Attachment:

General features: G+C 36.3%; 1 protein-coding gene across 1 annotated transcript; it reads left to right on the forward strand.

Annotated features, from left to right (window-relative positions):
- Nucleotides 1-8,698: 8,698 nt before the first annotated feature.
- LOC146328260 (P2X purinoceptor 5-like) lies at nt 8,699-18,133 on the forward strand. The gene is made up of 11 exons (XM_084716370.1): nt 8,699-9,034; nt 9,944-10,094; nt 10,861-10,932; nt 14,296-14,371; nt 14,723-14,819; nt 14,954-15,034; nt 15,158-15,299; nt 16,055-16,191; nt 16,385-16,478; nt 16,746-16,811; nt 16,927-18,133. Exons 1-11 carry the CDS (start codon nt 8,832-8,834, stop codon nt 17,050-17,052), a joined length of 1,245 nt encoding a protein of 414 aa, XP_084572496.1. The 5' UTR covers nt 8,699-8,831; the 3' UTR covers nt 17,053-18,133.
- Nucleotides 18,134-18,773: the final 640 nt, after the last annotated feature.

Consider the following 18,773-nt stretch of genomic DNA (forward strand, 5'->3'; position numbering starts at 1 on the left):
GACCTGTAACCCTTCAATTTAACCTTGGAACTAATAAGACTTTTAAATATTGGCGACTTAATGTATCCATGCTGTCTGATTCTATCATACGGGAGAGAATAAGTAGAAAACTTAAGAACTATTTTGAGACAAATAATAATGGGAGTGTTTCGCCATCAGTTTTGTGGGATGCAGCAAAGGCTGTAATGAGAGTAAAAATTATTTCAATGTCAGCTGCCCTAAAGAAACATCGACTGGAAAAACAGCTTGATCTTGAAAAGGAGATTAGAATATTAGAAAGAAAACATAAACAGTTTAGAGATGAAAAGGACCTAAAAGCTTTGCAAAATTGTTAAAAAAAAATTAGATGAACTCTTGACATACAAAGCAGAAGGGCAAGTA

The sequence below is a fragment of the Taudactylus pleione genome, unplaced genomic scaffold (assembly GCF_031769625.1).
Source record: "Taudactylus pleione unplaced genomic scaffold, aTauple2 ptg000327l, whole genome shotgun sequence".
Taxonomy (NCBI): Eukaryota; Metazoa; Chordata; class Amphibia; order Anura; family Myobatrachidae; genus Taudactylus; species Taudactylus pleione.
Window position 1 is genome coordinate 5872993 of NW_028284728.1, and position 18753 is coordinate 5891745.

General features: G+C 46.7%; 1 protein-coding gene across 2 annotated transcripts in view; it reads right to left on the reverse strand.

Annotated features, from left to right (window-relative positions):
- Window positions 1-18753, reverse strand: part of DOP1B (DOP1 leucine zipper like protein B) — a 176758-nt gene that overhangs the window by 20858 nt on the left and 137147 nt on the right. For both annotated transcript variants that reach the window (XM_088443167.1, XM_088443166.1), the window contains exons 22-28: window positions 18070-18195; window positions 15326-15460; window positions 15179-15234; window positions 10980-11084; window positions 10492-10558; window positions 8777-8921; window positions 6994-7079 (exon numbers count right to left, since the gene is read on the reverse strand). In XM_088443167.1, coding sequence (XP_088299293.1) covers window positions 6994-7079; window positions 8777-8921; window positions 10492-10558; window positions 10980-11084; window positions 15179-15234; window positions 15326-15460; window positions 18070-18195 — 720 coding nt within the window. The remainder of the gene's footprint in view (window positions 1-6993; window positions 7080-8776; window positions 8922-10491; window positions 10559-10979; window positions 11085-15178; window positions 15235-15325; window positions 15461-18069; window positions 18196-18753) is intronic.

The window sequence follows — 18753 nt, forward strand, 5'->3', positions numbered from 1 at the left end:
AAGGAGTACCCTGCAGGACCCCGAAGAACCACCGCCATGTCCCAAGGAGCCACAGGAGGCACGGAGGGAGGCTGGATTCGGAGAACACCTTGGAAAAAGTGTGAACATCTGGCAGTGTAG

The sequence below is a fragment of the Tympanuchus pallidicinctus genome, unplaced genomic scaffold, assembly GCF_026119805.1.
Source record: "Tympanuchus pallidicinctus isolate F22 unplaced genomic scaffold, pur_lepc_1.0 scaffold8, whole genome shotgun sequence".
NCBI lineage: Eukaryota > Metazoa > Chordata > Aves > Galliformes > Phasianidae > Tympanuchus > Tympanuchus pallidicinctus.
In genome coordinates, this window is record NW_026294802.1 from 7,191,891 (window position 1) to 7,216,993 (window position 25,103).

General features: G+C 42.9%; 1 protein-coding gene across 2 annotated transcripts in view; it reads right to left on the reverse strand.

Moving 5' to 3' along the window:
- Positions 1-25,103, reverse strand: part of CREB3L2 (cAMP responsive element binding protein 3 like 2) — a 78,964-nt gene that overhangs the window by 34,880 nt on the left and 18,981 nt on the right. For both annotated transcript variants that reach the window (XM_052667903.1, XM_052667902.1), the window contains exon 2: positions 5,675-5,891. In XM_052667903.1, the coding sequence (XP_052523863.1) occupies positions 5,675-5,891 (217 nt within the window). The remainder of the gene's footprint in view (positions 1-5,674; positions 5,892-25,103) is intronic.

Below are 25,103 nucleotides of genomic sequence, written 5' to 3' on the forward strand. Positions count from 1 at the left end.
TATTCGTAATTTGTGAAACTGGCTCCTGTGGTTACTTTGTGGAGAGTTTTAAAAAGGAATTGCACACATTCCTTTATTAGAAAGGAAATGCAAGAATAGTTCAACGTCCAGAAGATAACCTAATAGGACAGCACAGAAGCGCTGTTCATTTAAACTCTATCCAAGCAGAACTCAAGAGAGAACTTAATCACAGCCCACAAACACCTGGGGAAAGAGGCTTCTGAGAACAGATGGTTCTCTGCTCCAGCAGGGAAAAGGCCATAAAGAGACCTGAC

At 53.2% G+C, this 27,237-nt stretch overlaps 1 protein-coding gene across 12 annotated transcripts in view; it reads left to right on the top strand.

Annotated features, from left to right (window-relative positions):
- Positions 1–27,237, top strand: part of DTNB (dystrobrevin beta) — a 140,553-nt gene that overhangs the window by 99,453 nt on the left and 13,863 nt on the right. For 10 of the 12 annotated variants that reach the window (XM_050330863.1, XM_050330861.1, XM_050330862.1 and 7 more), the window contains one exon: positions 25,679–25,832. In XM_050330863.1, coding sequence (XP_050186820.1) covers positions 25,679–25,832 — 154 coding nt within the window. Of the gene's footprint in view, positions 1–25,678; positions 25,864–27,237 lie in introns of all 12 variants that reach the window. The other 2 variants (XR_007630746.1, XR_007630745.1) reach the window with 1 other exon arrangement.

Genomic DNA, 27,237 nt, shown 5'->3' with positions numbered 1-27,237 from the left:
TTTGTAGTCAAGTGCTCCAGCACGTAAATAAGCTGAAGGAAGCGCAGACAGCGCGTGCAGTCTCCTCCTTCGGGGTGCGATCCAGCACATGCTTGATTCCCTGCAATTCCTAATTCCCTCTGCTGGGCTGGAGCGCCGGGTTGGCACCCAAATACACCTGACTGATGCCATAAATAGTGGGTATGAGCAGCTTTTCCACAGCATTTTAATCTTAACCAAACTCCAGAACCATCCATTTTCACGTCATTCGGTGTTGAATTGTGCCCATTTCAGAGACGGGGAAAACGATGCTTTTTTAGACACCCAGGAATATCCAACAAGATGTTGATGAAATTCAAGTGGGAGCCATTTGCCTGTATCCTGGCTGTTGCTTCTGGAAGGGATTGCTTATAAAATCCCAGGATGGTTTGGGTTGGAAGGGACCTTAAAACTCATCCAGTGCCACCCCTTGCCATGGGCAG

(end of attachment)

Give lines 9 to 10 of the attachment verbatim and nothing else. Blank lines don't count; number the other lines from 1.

Source record: "Taudactylus pleione unplaced genomic scaffold, aTauple2 ptg000327l, whole genome shotgun sequence".
Taxonomy (NCBI): Eukaryota; Metazoa; Chordata; class Amphibia; order Anura; family Myobatrachidae; genus Taudactylus; species Taudactylus pleione.